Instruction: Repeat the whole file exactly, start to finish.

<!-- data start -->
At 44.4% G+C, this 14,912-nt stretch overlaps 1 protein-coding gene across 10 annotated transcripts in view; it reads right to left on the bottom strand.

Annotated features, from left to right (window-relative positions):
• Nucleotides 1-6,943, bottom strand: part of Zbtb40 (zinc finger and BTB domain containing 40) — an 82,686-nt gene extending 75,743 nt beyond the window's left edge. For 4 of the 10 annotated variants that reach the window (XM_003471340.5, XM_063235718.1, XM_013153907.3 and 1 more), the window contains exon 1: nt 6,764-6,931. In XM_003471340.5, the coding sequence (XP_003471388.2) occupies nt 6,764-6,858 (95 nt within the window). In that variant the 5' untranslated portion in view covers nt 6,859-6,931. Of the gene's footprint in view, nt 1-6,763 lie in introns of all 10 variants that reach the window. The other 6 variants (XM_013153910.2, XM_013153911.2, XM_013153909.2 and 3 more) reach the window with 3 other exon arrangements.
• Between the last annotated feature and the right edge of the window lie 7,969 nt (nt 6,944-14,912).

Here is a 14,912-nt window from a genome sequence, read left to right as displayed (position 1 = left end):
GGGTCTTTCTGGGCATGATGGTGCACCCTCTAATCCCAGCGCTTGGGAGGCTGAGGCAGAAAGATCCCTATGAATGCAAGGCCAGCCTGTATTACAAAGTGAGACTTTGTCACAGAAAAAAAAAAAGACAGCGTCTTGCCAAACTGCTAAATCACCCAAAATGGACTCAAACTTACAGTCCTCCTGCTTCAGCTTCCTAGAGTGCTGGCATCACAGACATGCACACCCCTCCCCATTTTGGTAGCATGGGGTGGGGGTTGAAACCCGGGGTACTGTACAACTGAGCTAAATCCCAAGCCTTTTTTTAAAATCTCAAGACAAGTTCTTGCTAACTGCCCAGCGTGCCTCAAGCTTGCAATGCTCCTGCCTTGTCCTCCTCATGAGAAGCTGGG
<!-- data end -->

At 44.4% G+C, this 14,912-nt stretch overlaps 1 protein-coding gene across 10 annotated transcripts in view; it reads right to left on the bottom strand.

Annotated features, from left to right (window-relative positions):
• Nucleotides 1-6,943, bottom strand: part of Zbtb40 (zinc finger and BTB domain containing 40) — an 82,686-nt gene extending 75,743 nt beyond the window's left edge. For 4 of the 10 annotated variants that reach the window (XM_003471340.5, XM_063235718.1, XM_013153907.3 and 1 more), the window contains exon 1: nt 6,764-6,931. In XM_003471340.5, the coding sequence (XP_003471388.2) occupies nt 6,764-6,858 (95 nt within the window). In that variant the 5' untranslated portion in view covers nt 6,859-6,931. Of the gene's footprint in view, nt 1-6,763 lie in introns of all 10 variants that reach the window. The other 6 variants (XM_013153910.2, XM_013153911.2, XM_013153909.2 and 3 more) reach the window with 3 other exon arrangements.
• Between the last annotated feature and the right edge of the window lie 7,969 nt (nt 6,944-14,912).

Here is a 14,912-nt window from a genome sequence, read left to right as displayed (position 1 = left end):
GGGTCTTTCTGGGCATGATGGTGCACCCTCTAATCCCAGCGCTTGGGAGGCTGAGGCAGAAAGATCCCTATGAATGCAAGGCCAGCCTGTATTACAAAGTGAGACTTTGTCACAGAAAAAAAAAAAGACAGCGTCTTGCCAAACTGCTAAATCACCCAAAATGGACTCAAACTTACAGTCCTCCTGCTTCAGCTTCCTAGAGTGCTGGCATCACAGACATGCACACCCCTCCCCATTTTGGTAGCATGGGGTGGGGGTTGAAACCCGGGGTACTGTACAACTGAGCTAAATCCCAAGCCTTTTTTTAAAATCTCAAGACAAGTTCTTGCTAACTGCCCAGCGTGCCTCAAGCTTGCAATGCTCCTGCCTTGTCCTCCTCATGAGAAGCTGGG